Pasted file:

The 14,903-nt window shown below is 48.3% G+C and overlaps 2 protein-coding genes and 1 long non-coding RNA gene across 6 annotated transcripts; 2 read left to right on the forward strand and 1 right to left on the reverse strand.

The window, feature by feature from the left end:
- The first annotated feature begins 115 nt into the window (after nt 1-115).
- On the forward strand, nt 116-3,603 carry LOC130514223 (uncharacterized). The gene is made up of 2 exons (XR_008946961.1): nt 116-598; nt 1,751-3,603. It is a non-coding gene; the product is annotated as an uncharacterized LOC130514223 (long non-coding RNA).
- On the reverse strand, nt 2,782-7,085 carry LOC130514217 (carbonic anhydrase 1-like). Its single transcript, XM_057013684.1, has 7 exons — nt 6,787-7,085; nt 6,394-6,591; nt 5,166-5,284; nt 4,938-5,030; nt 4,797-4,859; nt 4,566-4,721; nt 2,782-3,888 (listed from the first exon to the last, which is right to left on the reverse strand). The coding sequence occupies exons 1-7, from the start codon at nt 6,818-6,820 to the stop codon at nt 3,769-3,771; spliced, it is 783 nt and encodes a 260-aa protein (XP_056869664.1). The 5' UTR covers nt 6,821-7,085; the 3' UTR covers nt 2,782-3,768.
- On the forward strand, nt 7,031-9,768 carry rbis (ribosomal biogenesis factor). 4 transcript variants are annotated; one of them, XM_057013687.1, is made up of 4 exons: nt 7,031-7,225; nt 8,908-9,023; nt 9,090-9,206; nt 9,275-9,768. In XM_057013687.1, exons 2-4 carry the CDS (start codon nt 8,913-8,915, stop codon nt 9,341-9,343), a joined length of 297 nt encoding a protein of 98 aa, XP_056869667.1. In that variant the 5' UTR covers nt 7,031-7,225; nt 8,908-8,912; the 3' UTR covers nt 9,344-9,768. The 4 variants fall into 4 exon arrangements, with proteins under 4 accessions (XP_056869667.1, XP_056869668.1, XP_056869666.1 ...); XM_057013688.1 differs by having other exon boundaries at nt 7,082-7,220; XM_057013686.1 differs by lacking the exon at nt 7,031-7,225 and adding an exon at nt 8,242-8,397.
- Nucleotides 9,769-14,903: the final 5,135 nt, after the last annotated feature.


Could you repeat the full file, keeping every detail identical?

The 14,903-nt window shown below is 48.3% G+C and overlaps 2 protein-coding genes and 1 long non-coding RNA gene across 6 annotated transcripts; 2 read left to right on the forward strand and 1 right to left on the reverse strand.

The window, feature by feature from the left end:
- The first annotated feature begins 115 nt into the window (after nt 1-115).
- On the forward strand, nt 116-3,603 carry LOC130514223 (uncharacterized). The gene is made up of 2 exons (XR_008946961.1): nt 116-598; nt 1,751-3,603. It is a non-coding gene; the product is annotated as an uncharacterized LOC130514223 (long non-coding RNA).
- On the reverse strand, nt 2,782-7,085 carry LOC130514217 (carbonic anhydrase 1-like). Its single transcript, XM_057013684.1, has 7 exons — nt 6,787-7,085; nt 6,394-6,591; nt 5,166-5,284; nt 4,938-5,030; nt 4,797-4,859; nt 4,566-4,721; nt 2,782-3,888 (listed from the first exon to the last, which is right to left on the reverse strand). The coding sequence occupies exons 1-7, from the start codon at nt 6,818-6,820 to the stop codon at nt 3,769-3,771; spliced, it is 783 nt and encodes a 260-aa protein (XP_056869664.1). The 5' UTR covers nt 6,821-7,085; the 3' UTR covers nt 2,782-3,768.
- On the forward strand, nt 7,031-9,768 carry rbis (ribosomal biogenesis factor). 4 transcript variants are annotated; one of them, XM_057013687.1, is made up of 4 exons: nt 7,031-7,225; nt 8,908-9,023; nt 9,090-9,206; nt 9,275-9,768. In XM_057013687.1, exons 2-4 carry the CDS (start codon nt 8,913-8,915, stop codon nt 9,341-9,343), a joined length of 297 nt encoding a protein of 98 aa, XP_056869667.1. In that variant the 5' UTR covers nt 7,031-7,225; nt 8,908-8,912; the 3' UTR covers nt 9,344-9,768. The 4 variants fall into 4 exon arrangements, with proteins under 4 accessions (XP_056869667.1, XP_056869668.1, XP_056869666.1 ...); XM_057013688.1 differs by having other exon boundaries at nt 7,082-7,220; XM_057013686.1 differs by lacking the exon at nt 7,031-7,225 and adding an exon at nt 8,242-8,397.
- Nucleotides 9,769-14,903: the final 5,135 nt, after the last annotated feature.